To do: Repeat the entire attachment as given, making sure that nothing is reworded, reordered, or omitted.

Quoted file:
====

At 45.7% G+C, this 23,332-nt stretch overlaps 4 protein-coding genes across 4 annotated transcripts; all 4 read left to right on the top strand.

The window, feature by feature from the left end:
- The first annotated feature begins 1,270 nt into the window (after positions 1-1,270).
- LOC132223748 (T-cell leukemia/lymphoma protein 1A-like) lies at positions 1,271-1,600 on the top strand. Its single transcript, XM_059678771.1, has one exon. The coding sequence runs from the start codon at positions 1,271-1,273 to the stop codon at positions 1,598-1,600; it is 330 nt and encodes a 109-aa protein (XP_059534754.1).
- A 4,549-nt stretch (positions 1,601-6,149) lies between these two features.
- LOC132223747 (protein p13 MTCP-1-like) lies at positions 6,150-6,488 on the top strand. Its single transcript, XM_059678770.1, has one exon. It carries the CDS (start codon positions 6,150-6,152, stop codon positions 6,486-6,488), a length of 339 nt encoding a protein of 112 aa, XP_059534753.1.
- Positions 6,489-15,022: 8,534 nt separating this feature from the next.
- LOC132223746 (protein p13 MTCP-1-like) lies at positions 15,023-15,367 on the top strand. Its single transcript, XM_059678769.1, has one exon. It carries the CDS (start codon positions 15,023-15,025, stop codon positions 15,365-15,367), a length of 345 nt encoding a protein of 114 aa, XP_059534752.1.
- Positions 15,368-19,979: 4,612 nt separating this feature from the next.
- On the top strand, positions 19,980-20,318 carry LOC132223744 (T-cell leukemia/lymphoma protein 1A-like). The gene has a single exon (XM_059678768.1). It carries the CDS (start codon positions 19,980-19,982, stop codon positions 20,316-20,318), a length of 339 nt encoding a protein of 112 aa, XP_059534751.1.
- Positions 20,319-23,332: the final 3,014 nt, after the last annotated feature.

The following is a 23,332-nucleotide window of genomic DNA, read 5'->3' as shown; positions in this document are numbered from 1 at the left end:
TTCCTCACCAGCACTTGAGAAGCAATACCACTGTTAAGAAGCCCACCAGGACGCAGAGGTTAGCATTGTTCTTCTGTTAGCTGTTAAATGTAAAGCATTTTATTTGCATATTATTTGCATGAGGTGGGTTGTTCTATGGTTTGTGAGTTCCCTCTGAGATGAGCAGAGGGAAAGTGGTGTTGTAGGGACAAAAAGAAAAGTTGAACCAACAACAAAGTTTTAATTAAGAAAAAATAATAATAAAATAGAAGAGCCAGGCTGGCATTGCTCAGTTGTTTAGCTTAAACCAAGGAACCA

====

At 45.7% G+C, this 23,332-nt stretch overlaps 4 protein-coding genes across 4 annotated transcripts; all 4 read left to right on the top strand.

The window, feature by feature from the left end:
- The first annotated feature begins 1,270 nt into the window (after positions 1-1,270).
- LOC132223748 (T-cell leukemia/lymphoma protein 1A-like) lies at positions 1,271-1,600 on the top strand. Its single transcript, XM_059678771.1, has one exon. The coding sequence runs from the start codon at positions 1,271-1,273 to the stop codon at positions 1,598-1,600; it is 330 nt and encodes a 109-aa protein (XP_059534754.1).
- A 4,549-nt stretch (positions 1,601-6,149) lies between these two features.
- LOC132223747 (protein p13 MTCP-1-like) lies at positions 6,150-6,488 on the top strand. Its single transcript, XM_059678770.1, has one exon. It carries the CDS (start codon positions 6,150-6,152, stop codon positions 6,486-6,488), a length of 339 nt encoding a protein of 112 aa, XP_059534753.1.
- Positions 6,489-15,022: 8,534 nt separating this feature from the next.
- LOC132223746 (protein p13 MTCP-1-like) lies at positions 15,023-15,367 on the top strand. Its single transcript, XM_059678769.1, has one exon. It carries the CDS (start codon positions 15,023-15,025, stop codon positions 15,365-15,367), a length of 345 nt encoding a protein of 114 aa, XP_059534752.1.
- Positions 15,368-19,979: 4,612 nt separating this feature from the next.
- On the top strand, positions 19,980-20,318 carry LOC132223744 (T-cell leukemia/lymphoma protein 1A-like). The gene has a single exon (XM_059678768.1). It carries the CDS (start codon positions 19,980-19,982, stop codon positions 20,316-20,318), a length of 339 nt encoding a protein of 112 aa, XP_059534751.1.
- Positions 20,319-23,332: the final 3,014 nt, after the last annotated feature.

The following is a 23,332-nucleotide window of genomic DNA, read 5'->3' as shown; positions in this document are numbered from 1 at the left end:
TTCCTCACCAGCACTTGAGAAGCAATACCACTGTTAAGAAGCCCACCAGGACGCAGAGGTTAGCATTGTTCTTCTGTTAGCTGTTAAATGTAAAGCATTTTATTTGCATATTATTTGCATGAGGTGGGTTGTTCTATGGTTTGTGAGTTCCCTCTGAGATGAGCAGAGGGAAAGTGGTGTTGTAGGGACAAAAAGAAAAGTTGAACCAACAACAAAGTTTTAATTAAGAAAAAATAATAATAAAATAGAAGAGCCAGGCTGGCATTGCTCAGTTGTTTAGCTTAAACCAAGGAACCA